A St. Louis-based private organization sued the state of Missouri and its Office of Administration on Wednesday over what it contends is an unequal application for the state's Sunshine Law.
The Show-Me Institute, which promotes free markets and individual liberties, filed the suit in state court over information about public employees the Office of Administration has supplied to the American Federation of State, County, and Municipal Employees.
The lawsuit centers on names and other identifying information about public employees that the state agency provides to the union with names, addresses, salaries and other information about active bargaining unit employees. The state has had a contract with AFSCME since May of 2015 to provide the information.
The Show-Me Institute said when it filed a public records request seeking the same information "in precisely the same format" as given to the union, it received copies with about 90% of the names and other information redacted.
It contends in the lawsuit that an attorney for the Office of Administration acknowledged the information had not been redacted when given to AFSCME, citing the contract it had with the union. The institute contends the government cannot rely on a contract with one group in refusing to provide the same information to another organization.
The point of the lawsuit is not to obtain the names but to prove that the unequal way the state is applying the Sunshine Law, said Zach Lawhorn, spokesman for Show Me Opportunity, a part of the institute. He said the institute would have been satisfied if the state had chosen to keep the employees' information private, rather than to provide it to AFSCME.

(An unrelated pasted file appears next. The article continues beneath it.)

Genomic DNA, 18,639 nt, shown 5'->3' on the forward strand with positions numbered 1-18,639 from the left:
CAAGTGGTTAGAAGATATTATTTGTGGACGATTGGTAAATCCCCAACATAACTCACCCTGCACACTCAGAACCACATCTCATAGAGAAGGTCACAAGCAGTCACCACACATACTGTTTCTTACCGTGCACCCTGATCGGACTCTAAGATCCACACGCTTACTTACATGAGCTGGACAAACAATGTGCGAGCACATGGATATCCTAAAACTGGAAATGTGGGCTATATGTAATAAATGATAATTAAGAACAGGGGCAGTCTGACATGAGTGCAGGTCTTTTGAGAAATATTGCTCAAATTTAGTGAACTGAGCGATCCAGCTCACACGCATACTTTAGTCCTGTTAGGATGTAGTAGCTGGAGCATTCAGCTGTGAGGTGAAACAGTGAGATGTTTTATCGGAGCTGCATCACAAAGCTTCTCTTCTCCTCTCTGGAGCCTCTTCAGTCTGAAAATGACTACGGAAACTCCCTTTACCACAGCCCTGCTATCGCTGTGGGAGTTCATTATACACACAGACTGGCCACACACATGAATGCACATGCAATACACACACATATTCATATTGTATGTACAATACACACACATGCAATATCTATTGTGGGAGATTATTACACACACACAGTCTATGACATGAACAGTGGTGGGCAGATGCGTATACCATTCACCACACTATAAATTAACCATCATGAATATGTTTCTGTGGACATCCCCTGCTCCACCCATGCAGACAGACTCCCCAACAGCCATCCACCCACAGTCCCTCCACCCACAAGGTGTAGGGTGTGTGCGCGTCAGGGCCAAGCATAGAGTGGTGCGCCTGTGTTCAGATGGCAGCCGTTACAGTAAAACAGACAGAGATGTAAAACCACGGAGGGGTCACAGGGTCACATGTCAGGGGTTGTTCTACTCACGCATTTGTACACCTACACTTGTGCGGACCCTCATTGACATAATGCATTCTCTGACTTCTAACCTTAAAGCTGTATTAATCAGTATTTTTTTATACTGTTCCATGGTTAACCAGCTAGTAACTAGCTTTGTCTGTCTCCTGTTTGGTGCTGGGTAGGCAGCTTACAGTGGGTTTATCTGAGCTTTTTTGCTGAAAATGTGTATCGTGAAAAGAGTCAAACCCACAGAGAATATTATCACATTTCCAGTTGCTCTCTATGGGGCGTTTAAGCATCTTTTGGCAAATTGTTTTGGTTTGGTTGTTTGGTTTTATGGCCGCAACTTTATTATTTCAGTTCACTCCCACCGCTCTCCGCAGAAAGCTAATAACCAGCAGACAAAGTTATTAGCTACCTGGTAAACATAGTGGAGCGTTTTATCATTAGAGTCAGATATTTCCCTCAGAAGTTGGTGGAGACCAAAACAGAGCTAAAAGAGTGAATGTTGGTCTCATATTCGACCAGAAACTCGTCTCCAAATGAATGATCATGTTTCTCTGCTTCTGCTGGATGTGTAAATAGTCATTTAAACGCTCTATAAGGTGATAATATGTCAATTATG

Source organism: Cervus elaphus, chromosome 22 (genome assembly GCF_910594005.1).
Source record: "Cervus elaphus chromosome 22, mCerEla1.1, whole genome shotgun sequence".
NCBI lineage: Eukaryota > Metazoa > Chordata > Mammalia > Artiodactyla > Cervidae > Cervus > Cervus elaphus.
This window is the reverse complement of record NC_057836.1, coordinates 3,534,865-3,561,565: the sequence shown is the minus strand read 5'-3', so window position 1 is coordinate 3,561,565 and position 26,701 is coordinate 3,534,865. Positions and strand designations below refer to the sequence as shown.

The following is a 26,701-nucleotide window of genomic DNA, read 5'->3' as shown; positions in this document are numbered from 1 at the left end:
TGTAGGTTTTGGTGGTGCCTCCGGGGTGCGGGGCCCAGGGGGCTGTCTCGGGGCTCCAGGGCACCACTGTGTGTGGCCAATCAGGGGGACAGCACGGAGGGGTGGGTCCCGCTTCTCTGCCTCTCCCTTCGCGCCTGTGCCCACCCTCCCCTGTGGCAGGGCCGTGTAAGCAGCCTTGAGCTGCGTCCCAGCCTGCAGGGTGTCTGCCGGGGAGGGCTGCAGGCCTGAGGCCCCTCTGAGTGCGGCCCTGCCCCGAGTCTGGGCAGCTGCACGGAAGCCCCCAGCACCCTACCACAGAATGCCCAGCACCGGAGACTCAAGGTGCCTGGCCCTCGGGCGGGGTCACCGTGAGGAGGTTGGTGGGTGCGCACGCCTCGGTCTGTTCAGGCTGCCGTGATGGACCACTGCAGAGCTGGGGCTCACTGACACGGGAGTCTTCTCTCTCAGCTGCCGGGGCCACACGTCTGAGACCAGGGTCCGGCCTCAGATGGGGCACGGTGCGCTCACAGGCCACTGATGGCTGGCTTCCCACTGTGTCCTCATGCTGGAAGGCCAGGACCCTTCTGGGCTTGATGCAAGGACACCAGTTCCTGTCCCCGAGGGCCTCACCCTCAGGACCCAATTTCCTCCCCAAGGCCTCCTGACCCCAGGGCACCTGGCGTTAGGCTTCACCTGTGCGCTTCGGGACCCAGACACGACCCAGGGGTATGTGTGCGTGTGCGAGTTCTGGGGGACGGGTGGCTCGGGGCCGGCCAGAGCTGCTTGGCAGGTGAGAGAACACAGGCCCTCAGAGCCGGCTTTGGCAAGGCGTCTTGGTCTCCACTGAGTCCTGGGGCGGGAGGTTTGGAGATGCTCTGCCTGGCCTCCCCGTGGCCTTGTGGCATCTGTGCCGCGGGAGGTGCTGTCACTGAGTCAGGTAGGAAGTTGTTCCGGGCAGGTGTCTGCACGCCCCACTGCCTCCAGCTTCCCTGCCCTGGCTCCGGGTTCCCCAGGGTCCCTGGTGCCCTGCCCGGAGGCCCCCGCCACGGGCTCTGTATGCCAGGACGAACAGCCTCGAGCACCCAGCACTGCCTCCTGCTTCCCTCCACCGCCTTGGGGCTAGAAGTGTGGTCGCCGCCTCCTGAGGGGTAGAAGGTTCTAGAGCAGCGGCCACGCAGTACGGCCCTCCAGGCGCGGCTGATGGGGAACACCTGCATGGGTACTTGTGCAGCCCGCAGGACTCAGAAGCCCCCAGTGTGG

"We don't have a stated use for the information," Lawhorn said. "The issue is access to public information. Once they decided to make it public, it should be public to everyone."
Brittany Reuss, a spokeswoman for the Office of Administration, said the agency could not comment because it has not been served with the lawsuit.
The Sunshine Institute is seeking a judgment that the state violated the Sunshine Law and was aware it was doing so by redacting information given to the institute. It also asks the court to prevent the government from providing information to private organizations if it has already provided the information to other private groups; an order requiring the Office of Administration to provide copies that are not redacted to the institute, and requiring the state to pay penalties provided under the law.